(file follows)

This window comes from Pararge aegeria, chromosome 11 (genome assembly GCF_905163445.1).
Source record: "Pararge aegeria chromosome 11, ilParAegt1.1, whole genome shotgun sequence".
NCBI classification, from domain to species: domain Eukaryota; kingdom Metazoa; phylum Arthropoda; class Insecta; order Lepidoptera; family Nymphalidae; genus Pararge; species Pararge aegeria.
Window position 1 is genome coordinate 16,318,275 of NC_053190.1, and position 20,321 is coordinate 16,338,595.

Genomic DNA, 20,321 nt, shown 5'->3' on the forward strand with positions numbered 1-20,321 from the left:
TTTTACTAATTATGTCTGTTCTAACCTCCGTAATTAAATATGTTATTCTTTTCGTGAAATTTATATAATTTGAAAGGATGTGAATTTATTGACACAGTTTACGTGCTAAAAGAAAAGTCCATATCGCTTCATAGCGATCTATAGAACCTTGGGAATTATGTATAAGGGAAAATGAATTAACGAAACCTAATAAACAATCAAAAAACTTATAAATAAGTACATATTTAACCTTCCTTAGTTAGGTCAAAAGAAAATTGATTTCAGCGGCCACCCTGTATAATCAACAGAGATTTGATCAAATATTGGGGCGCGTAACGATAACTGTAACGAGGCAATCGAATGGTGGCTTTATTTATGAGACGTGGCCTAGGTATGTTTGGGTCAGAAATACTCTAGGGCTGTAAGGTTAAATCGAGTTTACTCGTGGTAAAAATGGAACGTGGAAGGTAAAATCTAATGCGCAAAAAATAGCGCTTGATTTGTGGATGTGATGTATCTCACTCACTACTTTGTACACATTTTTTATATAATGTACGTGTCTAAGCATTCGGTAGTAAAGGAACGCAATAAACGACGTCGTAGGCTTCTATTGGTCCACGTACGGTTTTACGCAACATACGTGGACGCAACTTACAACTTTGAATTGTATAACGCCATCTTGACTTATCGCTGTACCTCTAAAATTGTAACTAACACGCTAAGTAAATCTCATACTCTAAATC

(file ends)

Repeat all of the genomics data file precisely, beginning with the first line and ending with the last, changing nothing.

This window comes from Pararge aegeria, chromosome 11 (genome assembly GCF_905163445.1).
Source record: "Pararge aegeria chromosome 11, ilParAegt1.1, whole genome shotgun sequence".
NCBI classification, from domain to species: domain Eukaryota; kingdom Metazoa; phylum Arthropoda; class Insecta; order Lepidoptera; family Nymphalidae; genus Pararge; species Pararge aegeria.
Window position 1 is genome coordinate 16,318,275 of NC_053190.1, and position 20,321 is coordinate 16,338,595.

Genomic DNA, 20,321 nt, shown 5'->3' on the forward strand with positions numbered 1-20,321 from the left:
TTTTACTAATTATGTCTGTTCTAACCTCCGTAATTAAATATGTTATTCTTTTCGTGAAATTTATATAATTTGAAAGGATGTGAATTTATTGACACAGTTTACGTGCTAAAAGAAAAGTCCATATCGCTTCATAGCGATCTATAGAACCTTGGGAATTATGTATAAGGGAAAATGAATTAACGAAACCTAATAAACAATCAAAAAACTTATAAATAAGTACATATTTAACCTTCCTTAGTTAGGTCAAAAGAAAATTGATTTCAGCGGCCACCCTGTATAATCAACAGAGATTTGATCAAATATTGGGGCGCGTAACGATAACTGTAACGAGGCAATCGAATGGTGGCTTTATTTATGAGACGTGGCCTAGGTATGTTTGGGTCAGAAATACTCTAGGGCTGTAAGGTTAAATCGAGTTTACTCGTGGTAAAAATGGAACGTGGAAGGTAAAATCTAATGCGCAAAAAATAGCGCTTGATTTGTGGATGTGATGTATCTCACTCACTACTTTGTACACATTTTTTATATAATGTACGTGTCTAAGCATTCGGTAGTAAAGGAACGCAATAAACGACGTCGTAGGCTTCTATTGGTCCACGTACGGTTTTACGCAACATACGTGGACGCAACTTACAACTTTGAATTGTATAACGCCATCTTGACTTATCGCTGTACCTCTAAAATTGTAACTAACACGCTAAGTAAATCTCATACTCTAAATC